During the two weeks he spent camping through New Zealand’s South Island, the Oakland photographer Paul Hoi heard the sound of a glacier breaking. He watched the sunset from Rocky Mountain, without another soul in sight. Along the way, he encountered wild rabbits and kea birds, elk and alpaca. He spotted goats on his way back to camp. He saw waterfalls emerge from curtains of mist. “The two solitary weeks on those roads were two of the best weeks of my life,” he tells me. “But it’s important to me to push all my work into the fringe of the otherworldly.” For that reason, he chose not to record his journey but to reimagine it in infrared with help from a modified mirrorless camera with specialized filters.
Hoi remembers the roots of infrared photography, beginning with the early applications within the military and extending outwards into Richard Mosse’s documentary pictures from a war-torn DR Congo. He kept that history in mind when veering in an alternate direction; rather than photographing the realities of tragedy and violence, he escaped into the hallucinogenic realm of fantasy.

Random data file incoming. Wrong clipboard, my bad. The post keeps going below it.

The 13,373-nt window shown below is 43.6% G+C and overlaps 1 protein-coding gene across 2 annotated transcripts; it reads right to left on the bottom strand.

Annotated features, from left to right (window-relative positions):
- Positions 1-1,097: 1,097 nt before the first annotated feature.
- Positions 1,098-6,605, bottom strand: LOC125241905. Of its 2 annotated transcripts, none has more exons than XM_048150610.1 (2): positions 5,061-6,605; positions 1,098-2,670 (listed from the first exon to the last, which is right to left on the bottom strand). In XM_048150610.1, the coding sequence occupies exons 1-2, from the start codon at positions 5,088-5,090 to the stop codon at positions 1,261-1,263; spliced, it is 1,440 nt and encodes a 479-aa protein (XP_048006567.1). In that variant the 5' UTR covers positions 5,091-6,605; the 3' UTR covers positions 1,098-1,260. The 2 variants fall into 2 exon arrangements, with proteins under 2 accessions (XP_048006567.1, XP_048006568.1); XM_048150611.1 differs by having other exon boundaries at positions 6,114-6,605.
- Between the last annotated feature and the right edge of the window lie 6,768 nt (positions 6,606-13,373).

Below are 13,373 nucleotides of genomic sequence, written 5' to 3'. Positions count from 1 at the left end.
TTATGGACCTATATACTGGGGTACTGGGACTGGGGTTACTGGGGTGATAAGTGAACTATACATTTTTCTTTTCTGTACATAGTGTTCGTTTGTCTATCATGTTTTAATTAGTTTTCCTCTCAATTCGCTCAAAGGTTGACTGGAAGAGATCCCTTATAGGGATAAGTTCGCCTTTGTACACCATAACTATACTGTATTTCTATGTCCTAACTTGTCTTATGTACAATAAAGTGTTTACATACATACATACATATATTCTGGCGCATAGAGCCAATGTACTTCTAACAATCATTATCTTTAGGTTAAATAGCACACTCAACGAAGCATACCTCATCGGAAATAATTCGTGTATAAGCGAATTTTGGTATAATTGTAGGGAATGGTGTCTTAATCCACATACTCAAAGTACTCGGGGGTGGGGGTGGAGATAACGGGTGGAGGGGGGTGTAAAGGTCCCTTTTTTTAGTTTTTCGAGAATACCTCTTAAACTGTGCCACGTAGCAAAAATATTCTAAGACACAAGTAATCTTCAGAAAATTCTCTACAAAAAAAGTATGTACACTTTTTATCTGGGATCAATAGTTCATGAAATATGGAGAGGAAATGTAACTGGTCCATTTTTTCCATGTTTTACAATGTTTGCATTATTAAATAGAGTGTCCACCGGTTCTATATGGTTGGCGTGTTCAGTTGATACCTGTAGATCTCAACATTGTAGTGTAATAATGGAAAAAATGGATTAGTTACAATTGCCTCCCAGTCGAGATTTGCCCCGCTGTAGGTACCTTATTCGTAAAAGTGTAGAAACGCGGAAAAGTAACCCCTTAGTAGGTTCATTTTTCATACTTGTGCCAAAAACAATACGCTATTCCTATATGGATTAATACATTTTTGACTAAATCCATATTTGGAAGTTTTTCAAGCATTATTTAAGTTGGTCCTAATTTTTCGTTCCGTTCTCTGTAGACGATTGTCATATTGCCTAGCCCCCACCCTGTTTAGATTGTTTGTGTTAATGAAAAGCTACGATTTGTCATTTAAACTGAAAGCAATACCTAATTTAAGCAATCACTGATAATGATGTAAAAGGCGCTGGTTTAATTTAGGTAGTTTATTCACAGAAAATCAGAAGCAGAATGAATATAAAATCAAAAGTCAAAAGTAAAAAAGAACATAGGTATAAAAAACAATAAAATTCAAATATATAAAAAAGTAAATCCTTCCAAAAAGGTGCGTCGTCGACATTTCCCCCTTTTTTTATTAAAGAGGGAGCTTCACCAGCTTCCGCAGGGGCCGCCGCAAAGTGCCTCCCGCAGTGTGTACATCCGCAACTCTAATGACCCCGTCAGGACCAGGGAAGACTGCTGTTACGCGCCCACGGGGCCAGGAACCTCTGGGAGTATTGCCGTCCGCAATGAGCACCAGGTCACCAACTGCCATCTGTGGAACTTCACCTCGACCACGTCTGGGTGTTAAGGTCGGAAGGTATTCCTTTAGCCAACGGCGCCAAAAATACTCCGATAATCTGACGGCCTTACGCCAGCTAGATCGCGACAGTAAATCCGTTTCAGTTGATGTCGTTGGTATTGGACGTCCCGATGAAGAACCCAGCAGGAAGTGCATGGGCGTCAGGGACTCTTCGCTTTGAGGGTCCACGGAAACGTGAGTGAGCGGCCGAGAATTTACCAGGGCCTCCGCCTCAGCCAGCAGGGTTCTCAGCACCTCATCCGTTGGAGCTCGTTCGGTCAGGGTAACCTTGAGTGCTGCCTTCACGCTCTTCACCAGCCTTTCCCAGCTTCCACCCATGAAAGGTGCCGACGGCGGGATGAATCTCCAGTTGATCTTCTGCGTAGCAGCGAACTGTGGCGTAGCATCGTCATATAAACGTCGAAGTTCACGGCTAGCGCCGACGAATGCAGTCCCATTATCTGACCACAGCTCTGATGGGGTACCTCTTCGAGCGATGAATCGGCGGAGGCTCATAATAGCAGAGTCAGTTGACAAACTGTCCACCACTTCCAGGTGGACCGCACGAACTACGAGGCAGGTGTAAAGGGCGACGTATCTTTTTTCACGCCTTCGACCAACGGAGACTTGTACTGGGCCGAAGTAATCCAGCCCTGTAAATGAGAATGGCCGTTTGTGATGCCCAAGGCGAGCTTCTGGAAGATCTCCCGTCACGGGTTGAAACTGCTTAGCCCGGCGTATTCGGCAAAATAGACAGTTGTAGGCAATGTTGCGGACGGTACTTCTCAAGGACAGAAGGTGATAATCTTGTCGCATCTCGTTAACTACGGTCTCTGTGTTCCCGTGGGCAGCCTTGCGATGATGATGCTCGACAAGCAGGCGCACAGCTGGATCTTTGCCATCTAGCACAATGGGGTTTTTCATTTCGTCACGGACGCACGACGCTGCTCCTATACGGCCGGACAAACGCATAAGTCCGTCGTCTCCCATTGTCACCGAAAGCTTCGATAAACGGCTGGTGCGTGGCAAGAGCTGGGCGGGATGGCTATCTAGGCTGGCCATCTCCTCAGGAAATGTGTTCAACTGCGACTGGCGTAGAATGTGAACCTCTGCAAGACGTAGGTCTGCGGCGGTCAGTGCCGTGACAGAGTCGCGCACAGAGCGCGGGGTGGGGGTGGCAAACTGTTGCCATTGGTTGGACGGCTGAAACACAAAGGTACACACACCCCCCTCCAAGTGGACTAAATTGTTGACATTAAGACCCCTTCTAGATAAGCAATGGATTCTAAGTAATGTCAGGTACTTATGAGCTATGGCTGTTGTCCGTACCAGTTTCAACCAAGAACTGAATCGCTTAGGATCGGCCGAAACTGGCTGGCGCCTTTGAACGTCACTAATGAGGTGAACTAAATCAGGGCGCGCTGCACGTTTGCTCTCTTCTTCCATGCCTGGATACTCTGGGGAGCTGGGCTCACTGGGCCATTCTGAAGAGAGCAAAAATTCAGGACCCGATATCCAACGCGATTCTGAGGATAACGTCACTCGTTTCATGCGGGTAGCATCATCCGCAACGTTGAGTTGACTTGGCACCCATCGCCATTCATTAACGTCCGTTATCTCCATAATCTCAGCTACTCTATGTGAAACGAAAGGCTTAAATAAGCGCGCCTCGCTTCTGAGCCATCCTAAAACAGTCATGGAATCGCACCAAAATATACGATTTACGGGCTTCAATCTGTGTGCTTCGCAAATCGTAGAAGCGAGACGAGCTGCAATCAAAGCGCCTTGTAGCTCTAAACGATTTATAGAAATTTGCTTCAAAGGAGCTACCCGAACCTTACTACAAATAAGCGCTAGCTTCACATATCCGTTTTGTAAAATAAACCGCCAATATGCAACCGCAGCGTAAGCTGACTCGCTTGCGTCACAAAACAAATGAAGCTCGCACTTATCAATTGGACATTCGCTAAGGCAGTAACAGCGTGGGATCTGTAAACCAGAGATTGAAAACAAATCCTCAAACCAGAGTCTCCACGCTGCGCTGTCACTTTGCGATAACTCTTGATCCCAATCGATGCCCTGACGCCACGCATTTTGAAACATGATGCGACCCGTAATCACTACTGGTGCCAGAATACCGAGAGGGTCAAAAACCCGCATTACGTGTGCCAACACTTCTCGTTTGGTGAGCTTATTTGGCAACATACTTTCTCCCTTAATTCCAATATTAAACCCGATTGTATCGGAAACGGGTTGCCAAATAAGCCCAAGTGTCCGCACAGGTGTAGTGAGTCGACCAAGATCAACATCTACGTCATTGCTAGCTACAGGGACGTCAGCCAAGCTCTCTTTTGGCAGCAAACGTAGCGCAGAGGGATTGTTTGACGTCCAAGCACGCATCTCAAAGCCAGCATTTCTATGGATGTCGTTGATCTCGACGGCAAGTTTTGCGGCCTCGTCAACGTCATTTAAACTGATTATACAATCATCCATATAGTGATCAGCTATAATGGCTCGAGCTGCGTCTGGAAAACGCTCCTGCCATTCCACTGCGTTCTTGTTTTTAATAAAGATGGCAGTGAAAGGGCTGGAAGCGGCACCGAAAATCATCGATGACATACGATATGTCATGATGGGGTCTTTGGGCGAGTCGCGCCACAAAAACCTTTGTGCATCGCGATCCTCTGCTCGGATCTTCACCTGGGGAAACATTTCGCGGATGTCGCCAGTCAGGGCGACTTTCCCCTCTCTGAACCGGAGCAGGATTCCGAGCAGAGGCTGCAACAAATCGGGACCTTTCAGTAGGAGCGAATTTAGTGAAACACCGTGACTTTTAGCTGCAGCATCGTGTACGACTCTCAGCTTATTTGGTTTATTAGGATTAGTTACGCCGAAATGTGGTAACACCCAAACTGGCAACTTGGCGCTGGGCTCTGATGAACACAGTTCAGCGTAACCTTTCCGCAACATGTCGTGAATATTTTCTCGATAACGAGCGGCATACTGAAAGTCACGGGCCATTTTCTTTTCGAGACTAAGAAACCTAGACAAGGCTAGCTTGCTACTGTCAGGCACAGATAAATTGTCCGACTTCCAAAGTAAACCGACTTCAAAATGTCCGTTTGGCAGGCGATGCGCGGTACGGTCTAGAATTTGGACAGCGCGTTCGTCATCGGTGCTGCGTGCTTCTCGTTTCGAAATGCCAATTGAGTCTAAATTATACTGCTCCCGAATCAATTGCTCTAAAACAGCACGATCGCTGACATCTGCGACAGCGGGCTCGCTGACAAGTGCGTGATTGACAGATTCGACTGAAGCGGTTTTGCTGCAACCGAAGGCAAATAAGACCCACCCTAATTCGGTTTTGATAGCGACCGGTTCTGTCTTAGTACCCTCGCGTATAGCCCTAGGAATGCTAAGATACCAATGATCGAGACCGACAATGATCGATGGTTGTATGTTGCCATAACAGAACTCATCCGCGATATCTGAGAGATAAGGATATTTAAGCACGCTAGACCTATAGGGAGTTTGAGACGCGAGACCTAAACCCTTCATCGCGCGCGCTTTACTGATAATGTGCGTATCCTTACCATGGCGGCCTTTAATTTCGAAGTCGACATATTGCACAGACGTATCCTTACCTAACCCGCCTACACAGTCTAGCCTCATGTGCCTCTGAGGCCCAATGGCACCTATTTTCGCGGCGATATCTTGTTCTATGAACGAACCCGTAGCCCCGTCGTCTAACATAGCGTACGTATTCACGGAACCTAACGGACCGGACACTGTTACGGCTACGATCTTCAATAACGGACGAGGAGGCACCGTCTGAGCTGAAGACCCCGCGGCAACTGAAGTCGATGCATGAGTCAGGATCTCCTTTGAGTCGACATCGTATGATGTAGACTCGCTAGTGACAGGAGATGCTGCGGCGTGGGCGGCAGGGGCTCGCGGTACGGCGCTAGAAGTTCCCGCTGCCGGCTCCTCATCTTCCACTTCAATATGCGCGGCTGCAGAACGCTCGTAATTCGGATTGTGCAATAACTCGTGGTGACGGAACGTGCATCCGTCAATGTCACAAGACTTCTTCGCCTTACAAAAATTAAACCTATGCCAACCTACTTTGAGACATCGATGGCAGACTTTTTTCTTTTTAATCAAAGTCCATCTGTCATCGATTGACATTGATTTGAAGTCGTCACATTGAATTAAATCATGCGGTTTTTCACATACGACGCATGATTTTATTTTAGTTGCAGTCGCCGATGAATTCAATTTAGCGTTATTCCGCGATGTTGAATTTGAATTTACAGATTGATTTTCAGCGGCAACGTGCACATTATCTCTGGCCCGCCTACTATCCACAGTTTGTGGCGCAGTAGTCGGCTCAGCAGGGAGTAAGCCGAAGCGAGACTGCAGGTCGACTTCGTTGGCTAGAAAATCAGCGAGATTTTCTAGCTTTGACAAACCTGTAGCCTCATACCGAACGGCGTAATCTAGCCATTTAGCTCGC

Nearly four years ago, Hoi traveled to Iceland with expired Polaroid film. As with his trip in New Zealand, he stayed for two weeks, and he was accompanied by no one. The solitude of the artist only heightens the sense of unreality we find in his pictures. On the South Island, we encounter other people, but they’re tiny and faraway. Most travelers take photographs that say “I was here.” Hoi’s photographs wink and tease, “I imagined I was here.” Looking back at all he told me he saw, the photographer admits, “All of these singular moments seem to compound and take on a dreamy haze when you’re on your own.”
Of all the memories he carries with him from the South Island, his favorite is one he describes as relatively “mundane.” It was dusk at Milford Sound, and two figures in the distance were playing in the driftwood. “I couldn’t hear the people above of the waves and the wind, so it was almost like watching a silent film,” he writes. “It almost felt weirdly mythical, eternal, although the whole thing couldn’t have lasted more than a couple minutes at most.” Now, months later, he still rewinds that scene and plays it again and again in his mind’s eye.
All images © Paul Hoi